Spring Has Finally Arrived

PeonyGood Sunday morning! If you live in the Pacific Northwest, you’re probably enjoying a gorgeous, sunny day right now. We finally made it through an unusually cold and prolonged rainy spring. Now the peonies are in bloom and I’m feeling inspired. So inspired, in fact, that I have made a change to my blogging life. If you’re a Gardening, Seattle Style subscriber, you may notice this mail came from the Karen K. Hugg website. That’s because I’ve streamlined GSS into this one, making for more frequent posts and richer content. I’ll be offering advice on gardening and posts about writing, motherhood, and Paris and Europe. If none of that interests you, you can always unsubscribe, I won’t be hurt, but if you stick with me, I’ll hopefully enrich your life.

For now, I have to say goodbye and get into the garden. I’m on a roll. I weeded the very back of my yard yesterday and today need to trim back several shrubs. I can’t wait to hear the sounds of birds chirping and lawn mowers buzzing. Feel that warm sun on my arms. How about you? What are you doing to enjoy this lovely day? Cheers.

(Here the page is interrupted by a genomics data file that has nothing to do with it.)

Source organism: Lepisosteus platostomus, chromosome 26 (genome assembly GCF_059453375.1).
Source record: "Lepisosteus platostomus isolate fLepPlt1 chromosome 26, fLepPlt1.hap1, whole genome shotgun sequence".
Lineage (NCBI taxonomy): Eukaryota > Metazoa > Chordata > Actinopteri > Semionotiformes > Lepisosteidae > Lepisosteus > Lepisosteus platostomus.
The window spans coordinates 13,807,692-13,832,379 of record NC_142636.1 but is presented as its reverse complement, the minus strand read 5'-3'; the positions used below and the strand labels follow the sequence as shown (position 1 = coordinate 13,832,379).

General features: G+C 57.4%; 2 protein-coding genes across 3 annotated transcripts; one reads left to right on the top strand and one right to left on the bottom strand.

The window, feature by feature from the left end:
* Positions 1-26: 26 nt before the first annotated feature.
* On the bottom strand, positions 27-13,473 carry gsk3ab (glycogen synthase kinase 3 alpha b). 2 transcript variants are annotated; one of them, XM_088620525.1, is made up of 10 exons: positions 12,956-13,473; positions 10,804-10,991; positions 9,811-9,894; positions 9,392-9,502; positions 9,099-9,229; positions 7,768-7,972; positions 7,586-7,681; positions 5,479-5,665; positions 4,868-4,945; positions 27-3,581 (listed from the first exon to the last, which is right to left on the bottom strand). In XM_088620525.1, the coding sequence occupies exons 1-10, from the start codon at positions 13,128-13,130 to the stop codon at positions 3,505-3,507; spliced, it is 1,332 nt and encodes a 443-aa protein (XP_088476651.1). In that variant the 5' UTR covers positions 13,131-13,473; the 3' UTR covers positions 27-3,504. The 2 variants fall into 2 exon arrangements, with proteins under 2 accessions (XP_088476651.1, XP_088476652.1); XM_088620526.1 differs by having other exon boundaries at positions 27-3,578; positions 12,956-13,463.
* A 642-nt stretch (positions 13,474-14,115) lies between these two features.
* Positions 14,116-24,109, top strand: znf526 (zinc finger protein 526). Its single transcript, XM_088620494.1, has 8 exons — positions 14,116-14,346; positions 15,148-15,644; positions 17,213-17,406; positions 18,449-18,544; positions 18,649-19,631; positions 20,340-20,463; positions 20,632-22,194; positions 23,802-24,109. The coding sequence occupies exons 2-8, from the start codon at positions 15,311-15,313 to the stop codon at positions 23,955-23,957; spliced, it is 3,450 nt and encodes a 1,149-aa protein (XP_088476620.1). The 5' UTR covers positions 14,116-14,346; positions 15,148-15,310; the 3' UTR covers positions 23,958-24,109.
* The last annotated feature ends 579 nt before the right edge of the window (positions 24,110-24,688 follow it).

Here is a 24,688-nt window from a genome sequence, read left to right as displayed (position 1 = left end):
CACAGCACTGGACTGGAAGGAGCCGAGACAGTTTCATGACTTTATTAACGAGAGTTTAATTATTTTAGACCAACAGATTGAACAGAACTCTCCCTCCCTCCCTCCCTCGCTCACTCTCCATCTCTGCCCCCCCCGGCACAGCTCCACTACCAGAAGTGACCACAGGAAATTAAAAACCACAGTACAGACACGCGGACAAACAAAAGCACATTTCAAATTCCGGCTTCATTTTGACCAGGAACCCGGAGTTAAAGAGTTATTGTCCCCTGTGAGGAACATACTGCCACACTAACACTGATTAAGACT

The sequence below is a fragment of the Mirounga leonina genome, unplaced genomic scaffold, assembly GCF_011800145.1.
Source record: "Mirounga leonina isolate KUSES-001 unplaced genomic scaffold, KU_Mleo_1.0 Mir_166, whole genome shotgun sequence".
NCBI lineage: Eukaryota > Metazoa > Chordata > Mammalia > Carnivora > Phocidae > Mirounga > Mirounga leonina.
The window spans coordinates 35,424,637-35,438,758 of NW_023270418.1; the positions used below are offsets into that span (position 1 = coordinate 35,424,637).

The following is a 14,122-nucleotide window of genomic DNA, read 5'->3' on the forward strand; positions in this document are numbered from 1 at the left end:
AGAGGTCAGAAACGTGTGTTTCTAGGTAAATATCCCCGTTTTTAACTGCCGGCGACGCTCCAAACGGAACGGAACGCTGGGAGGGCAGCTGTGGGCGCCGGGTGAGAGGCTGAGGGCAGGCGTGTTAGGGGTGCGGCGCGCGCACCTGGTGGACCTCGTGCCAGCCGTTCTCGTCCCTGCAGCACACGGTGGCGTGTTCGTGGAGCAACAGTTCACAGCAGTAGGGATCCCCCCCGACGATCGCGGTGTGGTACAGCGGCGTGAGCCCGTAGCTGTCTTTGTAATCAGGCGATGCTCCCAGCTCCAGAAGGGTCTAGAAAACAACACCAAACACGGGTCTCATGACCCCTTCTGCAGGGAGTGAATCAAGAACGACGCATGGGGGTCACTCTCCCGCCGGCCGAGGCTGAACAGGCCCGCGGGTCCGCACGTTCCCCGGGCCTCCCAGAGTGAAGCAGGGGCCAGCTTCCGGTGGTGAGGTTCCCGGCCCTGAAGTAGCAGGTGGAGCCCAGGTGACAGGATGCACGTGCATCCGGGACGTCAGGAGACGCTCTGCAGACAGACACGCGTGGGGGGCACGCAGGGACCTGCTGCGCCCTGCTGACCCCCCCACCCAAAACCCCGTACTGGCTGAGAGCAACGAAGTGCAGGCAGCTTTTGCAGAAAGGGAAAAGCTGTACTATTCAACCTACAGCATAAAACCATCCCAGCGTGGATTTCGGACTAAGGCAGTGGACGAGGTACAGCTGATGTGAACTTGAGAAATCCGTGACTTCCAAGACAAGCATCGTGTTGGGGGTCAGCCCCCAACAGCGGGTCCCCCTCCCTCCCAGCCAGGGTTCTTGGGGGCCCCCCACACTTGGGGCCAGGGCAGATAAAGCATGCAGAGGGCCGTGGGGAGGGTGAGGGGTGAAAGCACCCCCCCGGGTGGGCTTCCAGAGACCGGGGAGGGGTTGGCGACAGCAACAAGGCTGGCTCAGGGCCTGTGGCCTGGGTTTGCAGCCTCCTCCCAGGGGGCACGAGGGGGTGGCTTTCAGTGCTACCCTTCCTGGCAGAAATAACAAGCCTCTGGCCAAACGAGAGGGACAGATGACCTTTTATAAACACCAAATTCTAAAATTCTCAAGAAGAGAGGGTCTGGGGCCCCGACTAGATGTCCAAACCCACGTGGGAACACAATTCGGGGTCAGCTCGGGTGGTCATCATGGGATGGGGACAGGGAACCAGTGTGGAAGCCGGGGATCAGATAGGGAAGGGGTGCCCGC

An Excerpt from “The Scent of a Daphne”

Daphne 'Aureomarginata'I’m pleased to share a sneak peek of my piece, “The Scent of a Daphne,” that appears in Rooted: The Best New Arboreal Nonfiction. It’s about my time in horticulture school, my husband’s cancer treatment, and the unexpected gift I received.

“It was early September, my second semester of horticulture school, and class was about to begin. I stood outside the door on the narrow sidewalk that ran along the building. The day was warm and the door propped open with a wedge. Flies buzzed in and out. Students chatted and shuffled through notebooks while friends hugged at seeing each other again. I hadn’t made any friends yet, but that didn’t bother me. I had other things on my mind. Like the situation I had to explain to Tim, my professor.

He was an outdoorsy 50-something with wavy, gray hair dressed in boots and a canvas jacket. “What’s up?” he asked.

It was actually what was down. Down in my life. As in down and out, or beaten down, or in a downward spiral. My husband, Ethan, had just had an operation, not to remove an organ or clean out dangerous tissue or repair a ligament. The surgeon had installed a port in his chest, a small flat disc with a little tube connected to his artery so chemotherapy drugs could be injected into his bloodstream. He was about to be poked with a lot of needles a lot of the time and surgically inserting a port was easier on his body than poking the same veins again and again.”

Thanks for reading! There are so many amazing pieces in Rooted. When our editor sent me the galleys, I fell in love with the collection right off the bat at the first essay. It’s now available at Amazon and through the publisher, Outpost19. Cheers…